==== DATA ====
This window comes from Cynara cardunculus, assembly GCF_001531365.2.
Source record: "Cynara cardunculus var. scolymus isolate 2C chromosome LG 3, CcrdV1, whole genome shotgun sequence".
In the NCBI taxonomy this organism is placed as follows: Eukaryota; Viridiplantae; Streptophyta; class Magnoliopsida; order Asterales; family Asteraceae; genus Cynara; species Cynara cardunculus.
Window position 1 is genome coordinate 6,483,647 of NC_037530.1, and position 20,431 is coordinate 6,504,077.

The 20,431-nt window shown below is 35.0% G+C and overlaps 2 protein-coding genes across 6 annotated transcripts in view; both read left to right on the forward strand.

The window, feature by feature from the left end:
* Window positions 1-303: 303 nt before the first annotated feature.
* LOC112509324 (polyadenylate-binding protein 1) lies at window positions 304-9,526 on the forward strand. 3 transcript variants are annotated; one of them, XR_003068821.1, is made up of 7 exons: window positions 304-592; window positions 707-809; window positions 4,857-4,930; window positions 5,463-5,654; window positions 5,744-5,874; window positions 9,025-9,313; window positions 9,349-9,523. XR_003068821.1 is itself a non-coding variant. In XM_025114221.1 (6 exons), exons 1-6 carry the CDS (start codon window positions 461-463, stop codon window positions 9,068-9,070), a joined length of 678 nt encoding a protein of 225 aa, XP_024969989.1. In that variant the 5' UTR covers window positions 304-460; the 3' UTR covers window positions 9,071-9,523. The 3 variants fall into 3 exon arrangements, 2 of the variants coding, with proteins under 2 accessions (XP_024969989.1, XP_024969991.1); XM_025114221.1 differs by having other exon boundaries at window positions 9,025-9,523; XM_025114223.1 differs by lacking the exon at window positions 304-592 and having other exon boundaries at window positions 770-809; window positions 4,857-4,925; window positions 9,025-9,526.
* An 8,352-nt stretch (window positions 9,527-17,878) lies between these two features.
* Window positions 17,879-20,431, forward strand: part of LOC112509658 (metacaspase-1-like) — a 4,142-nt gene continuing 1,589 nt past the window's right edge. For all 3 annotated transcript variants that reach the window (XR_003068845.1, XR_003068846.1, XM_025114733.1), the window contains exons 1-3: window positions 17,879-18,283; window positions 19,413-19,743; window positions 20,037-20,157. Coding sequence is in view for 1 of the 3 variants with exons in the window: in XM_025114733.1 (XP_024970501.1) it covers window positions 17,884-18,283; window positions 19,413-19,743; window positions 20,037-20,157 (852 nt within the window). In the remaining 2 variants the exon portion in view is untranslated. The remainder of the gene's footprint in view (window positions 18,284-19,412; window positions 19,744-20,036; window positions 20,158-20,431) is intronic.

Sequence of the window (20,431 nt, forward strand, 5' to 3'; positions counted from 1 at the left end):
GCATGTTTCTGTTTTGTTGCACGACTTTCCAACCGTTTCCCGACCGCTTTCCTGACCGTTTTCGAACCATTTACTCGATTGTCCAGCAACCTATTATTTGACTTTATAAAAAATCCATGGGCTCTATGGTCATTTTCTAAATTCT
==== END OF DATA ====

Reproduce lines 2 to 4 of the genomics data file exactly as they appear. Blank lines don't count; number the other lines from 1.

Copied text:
Source record: "Cynara cardunculus var. scolymus isolate 2C chromosome LG 3, CcrdV1, whole genome shotgun sequence".
In the NCBI taxonomy this organism is placed as follows: Eukaryota; Viridiplantae; Streptophyta; class Magnoliopsida; order Asterales; family Asteraceae; genus Cynara; species Cynara cardunculus.
Window position 1 is genome coordinate 6,483,647 of NC_037530.1, and position 20,431 is coordinate 6,504,077.